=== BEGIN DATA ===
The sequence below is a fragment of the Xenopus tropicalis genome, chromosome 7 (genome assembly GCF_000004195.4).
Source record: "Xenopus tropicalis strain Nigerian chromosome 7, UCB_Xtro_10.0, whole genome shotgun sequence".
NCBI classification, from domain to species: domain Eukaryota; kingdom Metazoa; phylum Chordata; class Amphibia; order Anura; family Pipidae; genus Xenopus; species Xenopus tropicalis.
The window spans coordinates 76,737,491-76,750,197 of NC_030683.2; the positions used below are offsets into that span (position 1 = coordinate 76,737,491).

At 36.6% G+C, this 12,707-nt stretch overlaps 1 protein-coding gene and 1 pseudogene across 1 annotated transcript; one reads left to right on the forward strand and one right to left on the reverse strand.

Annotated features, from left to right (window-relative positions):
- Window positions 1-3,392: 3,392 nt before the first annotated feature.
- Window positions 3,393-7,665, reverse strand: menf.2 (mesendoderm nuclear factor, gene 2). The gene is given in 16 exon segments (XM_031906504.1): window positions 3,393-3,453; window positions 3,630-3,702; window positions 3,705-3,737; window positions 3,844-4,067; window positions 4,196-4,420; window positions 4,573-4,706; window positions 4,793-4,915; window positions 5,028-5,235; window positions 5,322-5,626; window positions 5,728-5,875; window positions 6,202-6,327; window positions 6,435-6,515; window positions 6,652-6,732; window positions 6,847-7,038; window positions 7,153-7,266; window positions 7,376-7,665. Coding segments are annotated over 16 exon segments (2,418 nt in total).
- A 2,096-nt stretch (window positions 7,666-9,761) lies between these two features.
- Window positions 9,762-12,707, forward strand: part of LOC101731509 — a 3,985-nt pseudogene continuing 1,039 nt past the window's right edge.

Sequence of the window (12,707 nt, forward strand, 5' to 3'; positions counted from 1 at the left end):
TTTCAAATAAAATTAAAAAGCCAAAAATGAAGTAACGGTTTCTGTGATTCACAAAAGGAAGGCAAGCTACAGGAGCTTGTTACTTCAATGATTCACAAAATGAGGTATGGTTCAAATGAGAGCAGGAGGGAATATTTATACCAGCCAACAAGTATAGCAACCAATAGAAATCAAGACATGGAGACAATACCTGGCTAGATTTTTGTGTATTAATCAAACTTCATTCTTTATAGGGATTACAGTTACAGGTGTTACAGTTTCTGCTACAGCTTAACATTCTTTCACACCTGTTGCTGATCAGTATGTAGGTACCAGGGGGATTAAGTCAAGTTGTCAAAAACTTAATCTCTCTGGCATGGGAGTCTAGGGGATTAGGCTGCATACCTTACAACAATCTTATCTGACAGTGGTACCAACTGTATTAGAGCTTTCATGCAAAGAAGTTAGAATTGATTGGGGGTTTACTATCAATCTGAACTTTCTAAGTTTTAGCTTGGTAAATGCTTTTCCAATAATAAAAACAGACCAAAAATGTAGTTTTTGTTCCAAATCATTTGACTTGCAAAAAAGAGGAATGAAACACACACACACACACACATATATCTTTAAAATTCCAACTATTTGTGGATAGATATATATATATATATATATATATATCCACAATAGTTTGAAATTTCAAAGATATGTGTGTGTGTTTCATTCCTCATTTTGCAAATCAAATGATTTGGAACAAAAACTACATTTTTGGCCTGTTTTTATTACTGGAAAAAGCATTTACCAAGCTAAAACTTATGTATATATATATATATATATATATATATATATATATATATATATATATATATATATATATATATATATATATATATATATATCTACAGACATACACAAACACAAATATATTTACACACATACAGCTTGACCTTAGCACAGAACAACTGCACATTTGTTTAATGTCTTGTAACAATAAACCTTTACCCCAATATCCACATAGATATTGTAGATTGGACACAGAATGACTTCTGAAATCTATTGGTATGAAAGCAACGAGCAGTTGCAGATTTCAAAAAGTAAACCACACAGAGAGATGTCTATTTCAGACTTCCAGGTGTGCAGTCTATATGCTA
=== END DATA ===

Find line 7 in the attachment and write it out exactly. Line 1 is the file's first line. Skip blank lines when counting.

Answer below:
- Window positions 1-3,392: 3,392 nt before the first annotated feature.